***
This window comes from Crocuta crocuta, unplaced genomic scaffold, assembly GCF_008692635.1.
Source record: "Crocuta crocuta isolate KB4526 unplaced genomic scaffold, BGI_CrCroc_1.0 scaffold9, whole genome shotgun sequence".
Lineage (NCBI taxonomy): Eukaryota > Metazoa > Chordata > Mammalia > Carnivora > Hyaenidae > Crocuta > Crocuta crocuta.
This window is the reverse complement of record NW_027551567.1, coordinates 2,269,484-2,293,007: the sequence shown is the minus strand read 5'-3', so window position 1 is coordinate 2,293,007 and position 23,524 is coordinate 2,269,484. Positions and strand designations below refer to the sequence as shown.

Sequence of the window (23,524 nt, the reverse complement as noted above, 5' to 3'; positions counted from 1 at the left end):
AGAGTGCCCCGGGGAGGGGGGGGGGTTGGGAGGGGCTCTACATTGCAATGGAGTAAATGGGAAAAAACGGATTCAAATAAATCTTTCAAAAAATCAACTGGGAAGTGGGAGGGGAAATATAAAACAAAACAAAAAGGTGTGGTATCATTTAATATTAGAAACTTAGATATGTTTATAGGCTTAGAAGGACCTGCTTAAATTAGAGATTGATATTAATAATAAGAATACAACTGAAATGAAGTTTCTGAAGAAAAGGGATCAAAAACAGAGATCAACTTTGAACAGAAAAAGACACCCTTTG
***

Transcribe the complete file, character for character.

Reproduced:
This window comes from Crocuta crocuta, unplaced genomic scaffold, assembly GCF_008692635.1.
Source record: "Crocuta crocuta isolate KB4526 unplaced genomic scaffold, BGI_CrCroc_1.0 scaffold9, whole genome shotgun sequence".
Lineage (NCBI taxonomy): Eukaryota > Metazoa > Chordata > Mammalia > Carnivora > Hyaenidae > Crocuta > Crocuta crocuta.
This window is the reverse complement of record NW_027551567.1, coordinates 2,269,484-2,293,007: the sequence shown is the minus strand read 5'-3', so window position 1 is coordinate 2,293,007 and position 23,524 is coordinate 2,269,484. Positions and strand designations below refer to the sequence as shown.

Sequence of the window (23,524 nt, the reverse complement as noted above, 5' to 3'; positions counted from 1 at the left end):
AGAGTGCCCCGGGGAGGGGGGGGGGTTGGGAGGGGCTCTACATTGCAATGGAGTAAATGGGAAAAAACGGATTCAAATAAATCTTTCAAAAAATCAACTGGGAAGTGGGAGGGGAAATATAAAACAAAACAAAAAGGTGTGGTATCATTTAATATTAGAAACTTAGATATGTTTATAGGCTTAGAAGGACCTGCTTAAATTAGAGATTGATATTAATAATAAGAATACAACTGAAATGAAGTTTCTGAAGAAAAGGGATCAAAAACAGAGATCAACTTTGAACAGAAAAAGACACCCTTTG